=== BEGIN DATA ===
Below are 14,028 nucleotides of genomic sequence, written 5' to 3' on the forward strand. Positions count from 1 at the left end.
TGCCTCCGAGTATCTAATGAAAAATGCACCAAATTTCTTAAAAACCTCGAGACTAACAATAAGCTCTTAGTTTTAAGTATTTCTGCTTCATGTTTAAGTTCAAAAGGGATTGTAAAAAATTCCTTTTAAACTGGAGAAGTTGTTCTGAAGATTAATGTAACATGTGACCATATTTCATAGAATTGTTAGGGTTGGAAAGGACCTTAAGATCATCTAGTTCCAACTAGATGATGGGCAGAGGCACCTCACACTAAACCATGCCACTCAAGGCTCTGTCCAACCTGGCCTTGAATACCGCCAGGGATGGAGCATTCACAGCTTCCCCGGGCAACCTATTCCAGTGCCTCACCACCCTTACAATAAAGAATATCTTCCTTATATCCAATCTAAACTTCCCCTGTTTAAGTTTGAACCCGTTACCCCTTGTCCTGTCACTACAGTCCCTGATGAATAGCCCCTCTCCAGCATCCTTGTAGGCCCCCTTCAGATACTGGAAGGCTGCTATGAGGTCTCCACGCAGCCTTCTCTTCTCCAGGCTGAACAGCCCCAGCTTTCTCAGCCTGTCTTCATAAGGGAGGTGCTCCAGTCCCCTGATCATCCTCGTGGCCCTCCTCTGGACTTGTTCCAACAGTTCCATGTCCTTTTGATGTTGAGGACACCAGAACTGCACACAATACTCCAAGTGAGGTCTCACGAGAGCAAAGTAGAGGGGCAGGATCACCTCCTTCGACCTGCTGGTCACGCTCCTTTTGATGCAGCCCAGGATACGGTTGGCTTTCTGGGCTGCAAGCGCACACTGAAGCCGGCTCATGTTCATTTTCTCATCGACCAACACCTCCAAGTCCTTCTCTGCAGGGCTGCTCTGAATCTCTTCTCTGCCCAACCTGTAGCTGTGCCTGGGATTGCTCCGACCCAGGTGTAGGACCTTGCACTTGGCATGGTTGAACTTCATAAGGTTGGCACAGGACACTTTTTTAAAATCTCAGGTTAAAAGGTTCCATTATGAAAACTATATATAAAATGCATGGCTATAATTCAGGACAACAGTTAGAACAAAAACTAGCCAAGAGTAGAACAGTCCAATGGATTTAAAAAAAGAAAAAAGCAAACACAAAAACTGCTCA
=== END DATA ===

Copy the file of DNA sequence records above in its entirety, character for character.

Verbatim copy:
Below are 14,028 nucleotides of genomic sequence, written 5' to 3' on the forward strand. Positions count from 1 at the left end.
TGCCTCCGAGTATCTAATGAAAAATGCACCAAATTTCTTAAAAACCTCGAGACTAACAATAAGCTCTTAGTTTTAAGTATTTCTGCTTCATGTTTAAGTTCAAAAGGGATTGTAAAAAATTCCTTTTAAACTGGAGAAGTTGTTCTGAAGATTAATGTAACATGTGACCATATTTCATAGAATTGTTAGGGTTGGAAAGGACCTTAAGATCATCTAGTTCCAACTAGATGATGGGCAGAGGCACCTCACACTAAACCATGCCACTCAAGGCTCTGTCCAACCTGGCCTTGAATACCGCCAGGGATGGAGCATTCACAGCTTCCCCGGGCAACCTATTCCAGTGCCTCACCACCCTTACAATAAAGAATATCTTCCTTATATCCAATCTAAACTTCCCCTGTTTAAGTTTGAACCCGTTACCCCTTGTCCTGTCACTACAGTCCCTGATGAATAGCCCCTCTCCAGCATCCTTGTAGGCCCCCTTCAGATACTGGAAGGCTGCTATGAGGTCTCCACGCAGCCTTCTCTTCTCCAGGCTGAACAGCCCCAGCTTTCTCAGCCTGTCTTCATAAGGGAGGTGCTCCAGTCCCCTGATCATCCTCGTGGCCCTCCTCTGGACTTGTTCCAACAGTTCCATGTCCTTTTGATGTTGAGGACACCAGAACTGCACACAATACTCCAAGTGAGGTCTCACGAGAGCAAAGTAGAGGGGCAGGATCACCTCCTTCGACCTGCTGGTCACGCTCCTTTTGATGCAGCCCAGGATACGGTTGGCTTTCTGGGCTGCAAGCGCACACTGAAGCCGGCTCATGTTCATTTTCTCATCGACCAACACCTCCAAGTCCTTCTCTGCAGGGCTGCTCTGAATCTCTTCTCTGCCCAACCTGTAGCTGTGCCTGGGATTGCTCCGACCCAGGTGTAGGACCTTGCACTTGGCATGGTTGAACTTCATAAGGTTGGCACAGGACACTTTTTTAAAATCTCAGGTTAAAAGGTTCCATTATGAAAACTATATATAAAATGCATGGCTATAATTCAGGACAACAGTTAGAACAAAAACTAGCCAAGAGTAGAACAGTCCAATGGATTTAAAAAAAGAAAAAAGCAAACACAAAAACTGCTCA